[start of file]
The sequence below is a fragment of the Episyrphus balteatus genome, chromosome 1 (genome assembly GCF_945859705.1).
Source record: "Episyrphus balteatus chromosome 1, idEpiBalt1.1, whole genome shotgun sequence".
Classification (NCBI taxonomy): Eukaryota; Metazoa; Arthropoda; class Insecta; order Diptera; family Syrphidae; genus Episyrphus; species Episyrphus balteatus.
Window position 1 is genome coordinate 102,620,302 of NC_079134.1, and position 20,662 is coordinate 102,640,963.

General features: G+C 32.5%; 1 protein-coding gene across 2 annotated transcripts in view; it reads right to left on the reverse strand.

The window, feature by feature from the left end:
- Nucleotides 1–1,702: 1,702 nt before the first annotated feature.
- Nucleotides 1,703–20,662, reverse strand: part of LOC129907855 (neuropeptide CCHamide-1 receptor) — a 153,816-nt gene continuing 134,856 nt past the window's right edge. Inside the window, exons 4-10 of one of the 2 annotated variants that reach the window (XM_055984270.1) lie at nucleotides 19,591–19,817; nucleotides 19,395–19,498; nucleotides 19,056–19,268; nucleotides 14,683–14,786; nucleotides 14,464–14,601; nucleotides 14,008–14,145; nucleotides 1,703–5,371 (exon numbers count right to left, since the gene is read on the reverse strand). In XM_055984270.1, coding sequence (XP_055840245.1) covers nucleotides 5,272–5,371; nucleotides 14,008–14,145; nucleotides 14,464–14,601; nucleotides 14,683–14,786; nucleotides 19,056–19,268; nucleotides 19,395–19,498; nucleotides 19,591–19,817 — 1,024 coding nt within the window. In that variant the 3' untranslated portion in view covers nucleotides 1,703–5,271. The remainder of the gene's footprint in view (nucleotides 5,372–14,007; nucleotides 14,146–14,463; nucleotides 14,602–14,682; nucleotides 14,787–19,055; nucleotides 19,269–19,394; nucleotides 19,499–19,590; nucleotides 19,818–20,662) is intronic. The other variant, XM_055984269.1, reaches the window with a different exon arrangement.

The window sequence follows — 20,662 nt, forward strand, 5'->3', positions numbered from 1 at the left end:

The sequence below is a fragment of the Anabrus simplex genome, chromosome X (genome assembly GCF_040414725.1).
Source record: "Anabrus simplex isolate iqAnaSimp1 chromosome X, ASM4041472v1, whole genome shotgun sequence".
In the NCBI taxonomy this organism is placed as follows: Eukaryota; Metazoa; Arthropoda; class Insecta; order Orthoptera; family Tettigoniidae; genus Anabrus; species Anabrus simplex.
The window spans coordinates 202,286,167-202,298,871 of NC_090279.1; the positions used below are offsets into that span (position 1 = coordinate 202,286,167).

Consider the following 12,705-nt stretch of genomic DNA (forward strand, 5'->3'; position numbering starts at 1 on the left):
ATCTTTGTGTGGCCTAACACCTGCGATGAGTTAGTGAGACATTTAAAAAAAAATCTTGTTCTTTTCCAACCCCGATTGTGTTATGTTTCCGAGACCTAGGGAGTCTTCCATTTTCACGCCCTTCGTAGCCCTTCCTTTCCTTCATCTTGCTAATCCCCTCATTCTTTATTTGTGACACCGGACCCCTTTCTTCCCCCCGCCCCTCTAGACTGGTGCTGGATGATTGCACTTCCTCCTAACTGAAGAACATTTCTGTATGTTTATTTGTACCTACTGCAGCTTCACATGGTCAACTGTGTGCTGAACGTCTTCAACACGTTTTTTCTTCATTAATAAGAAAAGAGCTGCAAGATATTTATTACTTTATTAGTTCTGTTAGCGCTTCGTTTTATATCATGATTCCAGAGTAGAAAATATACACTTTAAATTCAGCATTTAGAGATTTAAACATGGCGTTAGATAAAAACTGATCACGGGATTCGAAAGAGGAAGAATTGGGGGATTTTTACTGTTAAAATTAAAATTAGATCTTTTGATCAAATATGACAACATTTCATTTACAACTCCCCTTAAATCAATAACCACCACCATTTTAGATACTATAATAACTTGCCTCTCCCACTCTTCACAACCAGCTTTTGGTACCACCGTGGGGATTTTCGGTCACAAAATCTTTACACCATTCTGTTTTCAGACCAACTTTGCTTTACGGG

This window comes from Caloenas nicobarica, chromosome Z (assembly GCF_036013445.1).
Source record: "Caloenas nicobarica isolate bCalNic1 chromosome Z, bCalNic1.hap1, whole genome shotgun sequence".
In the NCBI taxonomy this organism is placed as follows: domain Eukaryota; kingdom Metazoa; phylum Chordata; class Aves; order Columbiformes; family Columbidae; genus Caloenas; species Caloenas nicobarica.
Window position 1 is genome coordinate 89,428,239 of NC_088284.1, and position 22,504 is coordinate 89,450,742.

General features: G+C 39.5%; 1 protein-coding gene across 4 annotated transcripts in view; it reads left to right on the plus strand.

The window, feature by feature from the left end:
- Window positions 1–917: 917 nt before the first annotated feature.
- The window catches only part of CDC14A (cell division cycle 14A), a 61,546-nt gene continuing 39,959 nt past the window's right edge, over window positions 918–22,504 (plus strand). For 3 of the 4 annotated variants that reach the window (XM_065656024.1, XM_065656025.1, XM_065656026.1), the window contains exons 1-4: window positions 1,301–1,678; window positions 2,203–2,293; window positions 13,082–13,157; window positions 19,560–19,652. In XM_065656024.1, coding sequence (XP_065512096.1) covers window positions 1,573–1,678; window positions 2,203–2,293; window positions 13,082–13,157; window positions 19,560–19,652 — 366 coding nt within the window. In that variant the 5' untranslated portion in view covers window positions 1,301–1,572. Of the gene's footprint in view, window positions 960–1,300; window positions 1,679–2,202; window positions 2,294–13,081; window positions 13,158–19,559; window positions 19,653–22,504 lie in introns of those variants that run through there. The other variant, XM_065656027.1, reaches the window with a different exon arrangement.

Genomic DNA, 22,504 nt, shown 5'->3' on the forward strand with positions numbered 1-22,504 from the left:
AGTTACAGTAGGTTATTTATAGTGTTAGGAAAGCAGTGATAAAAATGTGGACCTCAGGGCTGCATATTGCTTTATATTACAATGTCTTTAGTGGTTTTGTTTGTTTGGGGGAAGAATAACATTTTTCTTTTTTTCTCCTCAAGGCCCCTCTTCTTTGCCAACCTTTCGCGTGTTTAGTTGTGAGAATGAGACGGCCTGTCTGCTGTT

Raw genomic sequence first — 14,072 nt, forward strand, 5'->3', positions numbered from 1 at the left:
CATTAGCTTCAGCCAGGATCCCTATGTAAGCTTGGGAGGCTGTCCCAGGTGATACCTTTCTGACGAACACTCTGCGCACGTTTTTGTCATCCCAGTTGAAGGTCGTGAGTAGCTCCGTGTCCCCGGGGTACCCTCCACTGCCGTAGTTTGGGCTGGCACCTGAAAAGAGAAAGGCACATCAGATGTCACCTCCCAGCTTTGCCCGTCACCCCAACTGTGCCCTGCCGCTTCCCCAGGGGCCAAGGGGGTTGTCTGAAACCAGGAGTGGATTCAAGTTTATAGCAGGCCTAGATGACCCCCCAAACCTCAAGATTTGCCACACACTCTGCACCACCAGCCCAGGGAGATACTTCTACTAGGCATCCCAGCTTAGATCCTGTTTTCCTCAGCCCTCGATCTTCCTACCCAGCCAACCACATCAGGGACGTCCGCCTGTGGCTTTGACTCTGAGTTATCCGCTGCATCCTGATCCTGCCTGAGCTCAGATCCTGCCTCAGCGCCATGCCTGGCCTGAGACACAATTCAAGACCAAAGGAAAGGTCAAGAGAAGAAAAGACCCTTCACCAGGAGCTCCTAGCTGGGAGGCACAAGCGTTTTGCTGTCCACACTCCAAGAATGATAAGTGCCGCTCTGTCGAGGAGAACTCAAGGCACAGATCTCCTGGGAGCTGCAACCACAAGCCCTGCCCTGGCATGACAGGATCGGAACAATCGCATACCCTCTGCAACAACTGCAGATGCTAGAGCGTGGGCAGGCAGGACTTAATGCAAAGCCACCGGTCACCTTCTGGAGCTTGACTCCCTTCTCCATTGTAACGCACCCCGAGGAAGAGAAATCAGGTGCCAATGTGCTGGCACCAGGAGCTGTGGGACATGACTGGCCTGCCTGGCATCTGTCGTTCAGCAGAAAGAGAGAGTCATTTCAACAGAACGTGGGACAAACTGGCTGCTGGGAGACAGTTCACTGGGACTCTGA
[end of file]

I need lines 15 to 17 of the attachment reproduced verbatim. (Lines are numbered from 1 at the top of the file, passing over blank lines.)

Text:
ATCTTTGTGTGGCCTAACACCTGCGATGAGTTAGTGAGACATTTAAAAAAAAATCTTGTTCTTTTCCAACCCCGATTGTGTTATGTTTCCGAGACCTAGGGAGTCTTCCATTTTCACGCCCTTCGTAGCCCTTCCTTTCCTTCATCTTGCTAATCCCCTCATTCTTTATTTGTGACACCGGACCCCTTTCTTCCCCCCGCCCCTCTAGACTGGTGCTGGATGATTGCACTTCCTCCTAACTGAAGAACATTTCTGTATGTTTATTTGTACCTACTGCAGCTTCACATGGTCAACTGTGTGCTGAACGTCTTCAACACGTTTTTTCTTCATTAATAAGAAAAGAGCTGCAAGATATTTATTACTTTATTAGTTCTGTTAGCGCTTCGTTTTATATCATGATTCCAGAGTAGAAAATATACACTTTAAATTCAGCATTTAGAGATTTAAACATGGCGTTAGATAAAAACTGATCACGGGATTCGAAAGAGGAAGAATTGGGGGATTTTTACTGTTAAAATTAAAATTAGATCTTTTGATCAAATATGACAACATTTCATTTACAACTCCCCTTAAATCAATAACCACCACCATTTTAGATACTATAATAACTTGCCTCTCCCACTCTTCACAACCAGCTTTTGGTACCACCGTGGGGATTTTCGGTCACAAAATCTTTACACCATTCTGTTTTCAGACCAACTTTGCTTTACGGG

This window comes from Caloenas nicobarica, chromosome Z (assembly GCF_036013445.1).
Source record: "Caloenas nicobarica isolate bCalNic1 chromosome Z, bCalNic1.hap1, whole genome shotgun sequence".